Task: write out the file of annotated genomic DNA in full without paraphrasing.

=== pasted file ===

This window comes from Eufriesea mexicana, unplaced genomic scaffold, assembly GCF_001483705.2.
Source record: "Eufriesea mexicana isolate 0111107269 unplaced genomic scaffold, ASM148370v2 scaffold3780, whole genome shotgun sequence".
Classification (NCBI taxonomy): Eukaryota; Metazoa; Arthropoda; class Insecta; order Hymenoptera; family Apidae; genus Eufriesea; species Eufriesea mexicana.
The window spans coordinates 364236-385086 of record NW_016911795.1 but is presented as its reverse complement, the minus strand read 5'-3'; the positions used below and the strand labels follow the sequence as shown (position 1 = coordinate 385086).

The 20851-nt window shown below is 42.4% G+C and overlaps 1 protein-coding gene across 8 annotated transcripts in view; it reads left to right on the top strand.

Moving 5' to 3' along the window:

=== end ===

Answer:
This window comes from Eufriesea mexicana, unplaced genomic scaffold, assembly GCF_001483705.2.
Source record: "Eufriesea mexicana isolate 0111107269 unplaced genomic scaffold, ASM148370v2 scaffold3780, whole genome shotgun sequence".
Classification (NCBI taxonomy): Eukaryota; Metazoa; Arthropoda; class Insecta; order Hymenoptera; family Apidae; genus Eufriesea; species Eufriesea mexicana.
The window spans coordinates 364236-385086 of record NW_016911795.1 but is presented as its reverse complement, the minus strand read 5'-3'; the positions used below and the strand labels follow the sequence as shown (position 1 = coordinate 385086).

The 20851-nt window shown below is 42.4% G+C and overlaps 1 protein-coding gene across 8 annotated transcripts in view; it reads left to right on the top strand.

Moving 5' to 3' along the window: